A: Yes, because everyone on the street started asking me, "how come every single one of them can do an album and you can’t"? That’s when I decided to do my two "Essence" albums. I was the sixth one to do an album. Those two albums in turn affected the band. It affected the band because my albums were well presented and arranged.

When we traveled to Martinique by popular demand, we would play all the Skah-Shah songs to great response. Usually around one in the morning, the people would start asking for the songs off of my two solo albums and that created a problem because no one in the band knew how to play the songs. At that particular moment, I stood out from the pack, and that in turn created an uncomfortable atmosphere where each one of the members would go up to their hotel rooms after the show without saying a word to me. It was as if they were avoiding me.

Q: A lot of people say that you were the most popular member of the band with the public. Do you think that helped create some sort of friction within the band?

A: It’s really sad because it happens everywhere. It’s always a problem. If you look at Shoubou in Tabou, Douby in System, Alan in Zin and Kino in Phanttoms, those are the guys who get the public’s attention the most. The public’s attention is always focused on the singer and that in turn sometimes causes problems within a band.

Q: I’m going to name some names, tell me what you think of them? Johnny Frantz Toussaint(former Skah-Shah rhythm guitarist)?
A: A nice guy who happens to be a very big musician.

Q: Mario Mayala (former Skah-Shah lead guitarist who is deceased)?
A: An innocent who died too early. An excellent musician.

Q: Loubert Chancy?
A: A very good musician, very good saxophonist. (stops) That’s all that I can say.

Q: Zouzoul?
A: A "Jovial". A very sympathetic guy. A very good singer. A "chanteur de charme".

Q: Kôkô Lavelanet (Bass player)?
A: A "pilier" when it comes to the bass in "Compas direct". He’s the one that I considered as the spine of Skah-Shah.

Q: Name your favorite Skah-Shah album and why?
A: I have so many favorites. I like the "Synthese" album with the song "Pipirite". I like "Les Dix Commandements", that’s the one with the song "Ayiti" in there. I like the "Message" album with "Zanmi" and "Manman". I like the "Macho Man" album. I like "Forever", "This is it" and "Knockout".

Q: Name your favorite Cubano compositions? Why?
A: I have at least four favorites. I like "Caroline", "Merci Dieu", "Zanmi" and "Maria". "Caroline" was when I joined Shleu-Shleu and I wrote the text in French because I wanted it to be different. I never expected it to receive such a positive reaction from the public. "Zanmi" is about life in New York and friendship. "Merci Dieu" is a great booster spiritually for the band whenever Skah-Shah finds itself in times of difficulty. We had to put it on the new CD by popular demand. "Maria" is about our playboy and gigolo adventures. (laughs) We met a lady in Martinique who inspired our poetic spirit.

Q: Is Cubano still a playboy?
A: No. I’m no longer a playboy. (laughs) That’s life.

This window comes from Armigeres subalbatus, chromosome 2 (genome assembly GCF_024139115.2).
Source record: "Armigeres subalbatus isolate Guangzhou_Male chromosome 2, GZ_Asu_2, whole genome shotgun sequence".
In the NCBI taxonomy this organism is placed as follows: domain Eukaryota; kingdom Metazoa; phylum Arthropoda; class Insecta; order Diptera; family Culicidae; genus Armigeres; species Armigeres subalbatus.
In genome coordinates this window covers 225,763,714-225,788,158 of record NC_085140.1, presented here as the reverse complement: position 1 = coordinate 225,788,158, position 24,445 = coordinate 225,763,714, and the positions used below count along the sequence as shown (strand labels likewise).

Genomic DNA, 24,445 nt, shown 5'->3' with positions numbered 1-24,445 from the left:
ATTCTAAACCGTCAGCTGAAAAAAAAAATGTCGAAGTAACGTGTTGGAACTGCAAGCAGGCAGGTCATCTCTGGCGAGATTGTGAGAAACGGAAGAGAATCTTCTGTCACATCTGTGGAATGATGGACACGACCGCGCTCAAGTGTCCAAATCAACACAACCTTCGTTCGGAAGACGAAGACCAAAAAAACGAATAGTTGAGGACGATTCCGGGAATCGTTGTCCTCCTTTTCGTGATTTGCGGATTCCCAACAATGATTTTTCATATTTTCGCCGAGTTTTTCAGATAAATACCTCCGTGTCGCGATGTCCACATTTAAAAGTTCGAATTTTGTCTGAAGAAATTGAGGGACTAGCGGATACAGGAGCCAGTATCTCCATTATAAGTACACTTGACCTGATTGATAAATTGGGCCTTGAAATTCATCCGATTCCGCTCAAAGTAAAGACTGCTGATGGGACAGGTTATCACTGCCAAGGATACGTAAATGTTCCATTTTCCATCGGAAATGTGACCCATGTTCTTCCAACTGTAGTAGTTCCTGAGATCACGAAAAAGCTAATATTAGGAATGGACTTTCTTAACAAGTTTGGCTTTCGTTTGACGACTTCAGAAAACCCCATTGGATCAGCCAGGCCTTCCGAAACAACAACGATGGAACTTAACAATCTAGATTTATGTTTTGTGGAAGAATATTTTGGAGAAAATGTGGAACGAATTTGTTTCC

Q: What do you think is the best move you ever made in terms of your musical career?
A: It was the fact that I did not leave Skah-Shah. I stayed with the name when all the other guys thought that the ship was sinking; that was the best move I ever made.

Q: Do you have anything that you regret doing in terms of your music career that makes you say, "I wish I had done this differently?"

A:(Thinks for a few seconds) I don’t think so. Everything is smooth.

Q: What is your favorite band of the century?

A: I always tell everybody it’s Tabou Combo. I’ve known them for a long time, they are from my generation, so we go way back. Albert Chancy, Doff, Yapatcha, we are old buddies. I used to host their Saturday night programs at Paramount in Haiti. They’ve done a lot to keep the band successful. I’m one of their legions of fans.

Q: What do you think of the whole Tabou/Shoubou retirement rumors?

A: I don’t have all the information regarding that, but I’ve read about it in the newspapers. I think it would be really sad if that were to happen. He’s still in good health, he can still sing and work on a regular basis. I think it should be up to Shoubou if he wants to retire, not up to the guys from Tabou to decide when Shoubou should retire. I’m not sure if they have a problem in terms of their administration, but I don’t think it would be a good move if that were to happen.

Q: Would it be the end for Tabou if Shoubou were to leave the band?
A: If Shoubou left, it would affect the band. To a lot of people, the words Tabou Combo and Shoubou are virtually married to each other. It would be very difficult.

Q: How would you like to be remembered when you retire from the business?

A: I don’t have any intention to retire from the business. If for some reason I’m no longer there or God calls me, I want the people to remember me as a guy that brought them a lot of joy. I’m not just anybody, so I would hope that they respect me.

Q: Are you a legend?

A: (Pauses and thinks for five seconds) Yes, if you guys want to call me that. I realize that I’ve done a lot. It’s been thirty years since I’ve been singing and I have done some serious work. In terms of lyrics, songs and performance, I don’t think it would offend anyone if people were to say that Cubano is a legend.